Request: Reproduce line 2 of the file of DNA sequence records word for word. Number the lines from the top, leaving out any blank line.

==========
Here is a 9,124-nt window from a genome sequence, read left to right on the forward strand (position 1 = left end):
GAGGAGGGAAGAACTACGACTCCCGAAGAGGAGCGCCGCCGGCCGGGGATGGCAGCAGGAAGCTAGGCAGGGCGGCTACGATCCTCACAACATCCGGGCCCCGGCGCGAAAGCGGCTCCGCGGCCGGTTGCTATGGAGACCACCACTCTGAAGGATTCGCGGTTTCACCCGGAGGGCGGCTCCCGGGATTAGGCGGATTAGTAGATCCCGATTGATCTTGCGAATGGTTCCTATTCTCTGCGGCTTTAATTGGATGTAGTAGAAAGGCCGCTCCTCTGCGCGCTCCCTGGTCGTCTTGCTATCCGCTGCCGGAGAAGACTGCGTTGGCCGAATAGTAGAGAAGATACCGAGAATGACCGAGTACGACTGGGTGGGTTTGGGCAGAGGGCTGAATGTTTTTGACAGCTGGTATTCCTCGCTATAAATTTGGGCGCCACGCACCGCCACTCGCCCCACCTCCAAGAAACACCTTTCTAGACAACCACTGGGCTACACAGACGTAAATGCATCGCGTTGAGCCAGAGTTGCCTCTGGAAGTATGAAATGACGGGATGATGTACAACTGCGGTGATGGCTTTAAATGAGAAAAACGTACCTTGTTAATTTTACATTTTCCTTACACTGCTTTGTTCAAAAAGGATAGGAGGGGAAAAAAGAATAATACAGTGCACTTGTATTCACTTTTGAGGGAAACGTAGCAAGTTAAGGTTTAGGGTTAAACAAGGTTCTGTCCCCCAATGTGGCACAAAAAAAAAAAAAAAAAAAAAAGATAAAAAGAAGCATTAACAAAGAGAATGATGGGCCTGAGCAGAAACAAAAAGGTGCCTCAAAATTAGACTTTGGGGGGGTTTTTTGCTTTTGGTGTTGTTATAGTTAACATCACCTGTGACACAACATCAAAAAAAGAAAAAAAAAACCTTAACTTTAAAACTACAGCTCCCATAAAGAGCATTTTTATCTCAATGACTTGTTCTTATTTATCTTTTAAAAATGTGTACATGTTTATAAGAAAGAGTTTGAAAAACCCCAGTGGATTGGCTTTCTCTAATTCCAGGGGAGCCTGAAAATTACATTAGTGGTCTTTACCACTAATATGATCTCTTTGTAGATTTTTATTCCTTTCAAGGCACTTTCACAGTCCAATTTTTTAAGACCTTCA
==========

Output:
GAGGAGGGAAGAACTACGACTCCCGAAGAGGAGCGCCGCCGGCCGGGGATGGCAGCAGGAAGCTAGGCAGGGCGGCTACGATCCTCACAACATCCGGGCCCCGGCGCGAAAGCGGCTCCGCGGCCGGTTGCTATGGAGACCACCACTCTGAAGGATTCGCGGTTTCACCCGGAGGGCGGCTCCCGGGATTAGGCGGATTAGTAGATCCCGATTGATCTTGCGAATGGTTCCTATTCTCTGCGGCTTTAATTGGATGTAGTAGAAAGGCCGCTCCTCTGCGCGCTCCCTGGTCGTCTTGCTATCCGCTGCCGGAGAAGACTGCGTTGGCCGAATAGTAGAGAAGATACCGAGAATGACCGAGTACGACTGGGTGGGTTTGGGCAGAGGGCTGAATGTTTTTGACAGCTGGTATTCCTCGCTATAAATTTGGGCGCCACGCACCGCCACTCGCCCCACCTCCAAGAAACACCTTTCTAGACAACCACTGGGCTACACAGACGTAAATGCATCGCGTTGAGCCAGAGTTGCCTCTGGAAGTATGAAATGACGGGATGATGTACAACTGCGGTGATGGCTTTAAATGAGAAAAACGTACCTTGTTAATTTTACATTTTCCTTACACTGCTTTGTTCAAAAAGGATAGGAGGGGAAAAAAGAATAATACAGTGCACTTGTATTCACTTTTGAGGGAAACGTAGCAAGTTAAGGTTTAGGGTTAAACAAGGTTCTGTCCCCCAATGTGGCACAAAAAAAAAAAAAAAAAAAAAAGATAAAAAGAAGCATTAACAAAGAGAATGATGGGCCTGAGCAGAAACAAAAAGGTGCCTCAAAATTAGACTTTGGGGGGGTTTTTTGCTTTTGGTGTTGTTATAGTTAACATCACCTGTGACACAACATCAAAAAAAGAAAAAAAAAACCTTAACTTTAAAACTACAGCTCCCATAAAGAGCATTTTTATCTCAATGACTTGTTCTTATTTATCTTTTAAAAATGTGTACATGTTTATAAGAAAGAGTTTGAAAAACCCCAGTGGATTGGCTTTCTCTAATTCCAGGGGAGCCTGAAAATTACATTAGTGGTCTTTACCACTAATATGATCTCTTTGTAGATTTTTATTCCTTTCAAGGCACTTTCACAGTCCAATTTTTTAAGACCTTCA